This is a guest article by health and lifestyle coach Milla Lascelles. After recently completing The British School of Meditation, Milla BSoM has been working with both private and corporate clients encouraging them to take up the daily practise of meditation. The feelings of isolation, worry, loss of work, health, homeschooling and increased stress have been playing havoc on our daily thought patterns. Contact Milla for 1-2-1 meditation sessions.
When I speak to people about meditating they usually say they are ‘bad’ at it or simply can’t shut their thoughts off, which is what a lot of people believe meditation is: blocking out all thoughts and being blank. Some people find it boring or don’t know if it’s working. Others say they fall asleep and ask how they can stay awake. I want to share what I’m currently learning in teacher training at The British School of Meditation and make meditation accessible and easy for everyone starting from today.
It’s important to go through what meditation is not:
– Mediation is not sitting on the top of the Himalayas humming and chanting for 12 hours.
– Meditation shouldn’t be seen as something you only do if you have copious amounts of time.
– Meditation isn’t shutting down your brain and blocking out your thoughts.
– Meditation isn’t a quick fix, it’s not instant and it is never completed, that’s why its called a practise.
– Meditation isn’t linked to a certain stereotype.
– Meditation isn’t attached to religious beliefs
Now let’s talk about what meditation is:
– Meditation is being in the here and now not worrying about the past or the future, accepting where you are without judgement.
– Meditation is paying attention to your thoughts without engaging in them or judging them.
2 Tips on how to get started:
If you want to learn meditation, it’s good to just begin, right now, without hesitating. You don’t need to wait until you’re ‘ready’. In every moment you are ready.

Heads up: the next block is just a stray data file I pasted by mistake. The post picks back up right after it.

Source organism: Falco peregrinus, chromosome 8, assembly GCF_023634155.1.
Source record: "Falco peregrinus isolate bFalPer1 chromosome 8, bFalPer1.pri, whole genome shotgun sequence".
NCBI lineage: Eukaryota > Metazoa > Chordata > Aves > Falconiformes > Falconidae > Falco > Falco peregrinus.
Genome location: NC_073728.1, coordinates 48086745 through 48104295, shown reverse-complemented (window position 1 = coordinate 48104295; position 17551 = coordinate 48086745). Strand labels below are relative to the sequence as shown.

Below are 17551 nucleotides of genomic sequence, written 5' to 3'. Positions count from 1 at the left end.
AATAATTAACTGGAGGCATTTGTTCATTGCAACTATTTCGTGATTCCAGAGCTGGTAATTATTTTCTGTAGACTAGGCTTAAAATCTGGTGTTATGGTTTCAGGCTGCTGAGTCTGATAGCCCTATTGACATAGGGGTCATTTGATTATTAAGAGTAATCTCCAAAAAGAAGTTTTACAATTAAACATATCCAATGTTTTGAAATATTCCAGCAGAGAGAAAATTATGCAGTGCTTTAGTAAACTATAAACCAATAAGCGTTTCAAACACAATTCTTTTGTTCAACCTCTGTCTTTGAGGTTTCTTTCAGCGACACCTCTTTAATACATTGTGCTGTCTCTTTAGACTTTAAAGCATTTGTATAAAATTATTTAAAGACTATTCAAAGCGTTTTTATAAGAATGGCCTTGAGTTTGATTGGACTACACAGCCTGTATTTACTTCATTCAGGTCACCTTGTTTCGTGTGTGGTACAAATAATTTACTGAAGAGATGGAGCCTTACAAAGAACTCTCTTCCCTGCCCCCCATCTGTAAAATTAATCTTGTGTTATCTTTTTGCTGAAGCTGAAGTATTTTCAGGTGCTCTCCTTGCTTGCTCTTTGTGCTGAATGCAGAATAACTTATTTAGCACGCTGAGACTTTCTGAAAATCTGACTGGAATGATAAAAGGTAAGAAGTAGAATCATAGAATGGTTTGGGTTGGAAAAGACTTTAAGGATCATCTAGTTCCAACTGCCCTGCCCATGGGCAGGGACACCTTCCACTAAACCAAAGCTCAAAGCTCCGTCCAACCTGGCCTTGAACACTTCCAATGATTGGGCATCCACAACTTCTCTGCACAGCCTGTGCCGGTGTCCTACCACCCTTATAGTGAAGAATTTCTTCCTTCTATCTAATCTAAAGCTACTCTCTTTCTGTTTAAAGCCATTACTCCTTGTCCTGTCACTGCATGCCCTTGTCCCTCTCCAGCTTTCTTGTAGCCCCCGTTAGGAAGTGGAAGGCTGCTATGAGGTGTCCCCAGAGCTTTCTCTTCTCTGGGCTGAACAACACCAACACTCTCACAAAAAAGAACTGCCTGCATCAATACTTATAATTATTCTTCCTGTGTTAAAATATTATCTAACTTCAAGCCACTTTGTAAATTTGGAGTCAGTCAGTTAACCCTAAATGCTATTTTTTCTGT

’To begin, begin.’ – William Wordsworth
1. Identify your spot!
First thing’s first, it’s important you assign yourself a space where you’ll be arriving at each day to sit for your practise. Don’t overcomplicate this space, it can be a space on the floor in your bedroom where you sit crosslegged with your back against the bed. The ideal place would be somewhere that is quiet in a corner of a room, with the corner behind you, which will provide a sense of security. Make sure the room isn’t too hot so you don’t become sleepy. Nice touches can be to light a candle or roll-on some OTO Focus CBD oil to kick off the practise.
2. How do I sit?
It can depend on what meditation you are practising but posture is really important because the body and mind are linked. Traditional position is to sit crosslegged on the floor. You can do this by sitting on a cushion or on a chair. Wherever you wish to sit, it’s important your back is straight and you are not leaning against the chair. Meditation can be done lying down but I only recommend this when you’re doing a sleep meditation or a bodyscan. If you are sitting on a firm chair your feet should be parallel and your hands should be placed on your lap resting with the palms facing up which is an open posture that enhances listening. When palms are turned down this can be to feel more grounded and go more inwards. I decide before my practise what I feel like I need more of when it comes to how my hands are placed. Neck should be lengthened and face should be relaxed.
3. Choose the right meditation
Little did I know before I studied with the British School of Meditation was that there are so many different types and techniques of meditations. It isn’t a case of one size fits all. It’s really important to explore the many different options.
My top 4 guided meditations for beginners: